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 ARCHIVED TOPIC: Right hand technique


Please note this is an archived topic, so it is locked and unable to be replied to. You may, however, start a new topic and refer to this topic with a link: http://www.flatpickerhangout.com/archive/45382

steve_r - Posted - 11/19/2016:  17:00:52


I took my first guitar lesson last Friday and I just have a few questions.

1I played the mandolin and the Irish banjo a little, so I'm used to planting my wrist on the bridge when playing melody. Is this something I should avoid on the guitar? What have you found to be the best way to go about it?

2. I stopped playing for almost a year my picking got out of whack. I'm trying to relearn the way I hold the pick, along with how to move it. I'm curling my fingers and placing the pick between my thumb and index, the way I've seen 99% of other people do it. When picking, should I be moving from the wrist, elbow, or a combo of both? And when playing eighth notes, should i be moving straight up and down, or should there be any kind of a twist or anything?

UsuallyPickin - Posted - 11/19/2016:  20:53:30


Free hand is really the way to go about it. Many players brace on the bridge but playing unbraced allows you to pick at different places on the string and gain different tones. Sounds like you are holding the pick appropriately. If you don't drop a pick occasionally you are holding it too tight and creating tension in your hand and you want to avoid that. Loose wrist loose fingers very little elbow, but some. Many players play opened handed. I admit I do ... I learned that way. Close handed with all your fingers curled is taught by most teachers. Enjoy the journey... R/

steve_r - Posted - 11/21/2016:  17:40:17


Thank you for the advice Richard! I kept working on it all weekend and I'm getting the hang of it. I also finally switched to one of those big triangular picks I always see people use. Apparently it's the perfect size and shape for holding it this way. I also picked my hand up off the bridge to pick with a looser wrist and a very small amount of elbow. I can pick at least as fast as before, and my volume problem has definitely gone away.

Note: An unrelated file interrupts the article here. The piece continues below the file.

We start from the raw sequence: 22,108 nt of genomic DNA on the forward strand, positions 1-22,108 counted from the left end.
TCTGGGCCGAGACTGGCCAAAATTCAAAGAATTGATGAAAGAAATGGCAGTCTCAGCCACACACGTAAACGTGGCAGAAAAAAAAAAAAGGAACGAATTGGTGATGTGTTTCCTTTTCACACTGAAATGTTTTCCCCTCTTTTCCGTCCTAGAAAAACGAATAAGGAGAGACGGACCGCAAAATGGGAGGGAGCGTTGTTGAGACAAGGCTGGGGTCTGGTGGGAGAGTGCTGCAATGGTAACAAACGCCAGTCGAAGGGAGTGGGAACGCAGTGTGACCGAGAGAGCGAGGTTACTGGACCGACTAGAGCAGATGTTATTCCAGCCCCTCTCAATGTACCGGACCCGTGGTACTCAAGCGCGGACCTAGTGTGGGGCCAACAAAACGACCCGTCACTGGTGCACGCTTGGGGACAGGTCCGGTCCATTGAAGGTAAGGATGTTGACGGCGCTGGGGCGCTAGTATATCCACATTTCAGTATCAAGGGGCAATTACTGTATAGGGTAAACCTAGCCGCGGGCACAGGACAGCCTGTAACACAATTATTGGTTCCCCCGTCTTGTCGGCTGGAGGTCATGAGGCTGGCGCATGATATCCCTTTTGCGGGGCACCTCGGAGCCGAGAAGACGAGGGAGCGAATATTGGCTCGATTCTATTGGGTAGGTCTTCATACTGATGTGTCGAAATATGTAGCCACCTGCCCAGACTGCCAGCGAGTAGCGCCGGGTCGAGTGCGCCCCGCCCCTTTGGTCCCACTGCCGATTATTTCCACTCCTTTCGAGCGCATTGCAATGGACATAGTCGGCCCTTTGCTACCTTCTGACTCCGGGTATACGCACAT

I have noticed that i have an easier time coming up than going down though. To fix it I've been practicing scales and playing Jerusalem Ridge, since the first part of the version I know is all on the E, A, and D strings I think. Actually I had the same problem on the banjo and mandolin. Maybe it's the thickness of the strings.

steve_r - Posted - 11/21/2016:  17:41:49


Or I guess I have an easier time coming down from the higher pitched strings to the lower ones.

UsuallyPickin - Posted - 11/22/2016:  05:40:56


Check the action , how high your strings are at the twelfth fret, a set up achieving a closer action will make it easier to note your instrument, though hours of practice are the only way to make it easy. I use the rounded triangle shaped pick and have for years. It suits me also. Luck and patience. R/

bquinn328 - Posted - 11/22/2016:  06:30:53


If your upswing notes are sounding louder than your down swing you might want to check the angle of your pick striking the strings. The line of the pick should be between 1 and 2 o'clock if the string is parallel to noon and six.

DaddyJ - Posted - 05/25/2017:  20:21:12


There are lots of different ways to skin this cat. One thing you definitely don't want to do is post your wrist against the bridge. The reason is it takes your forearm out of the equation and forces you to generate all your power from the wrist, which is a comparatively weak muscle group. This means you'll have to work a lot harder to achieve less power and a weaker tone, and you'll fatigue quicker. It's fine to post, anchor, or brush elsewhere on the guitar. Most of the best players in the world touch the guitar somewhere with their right hand while playing lead.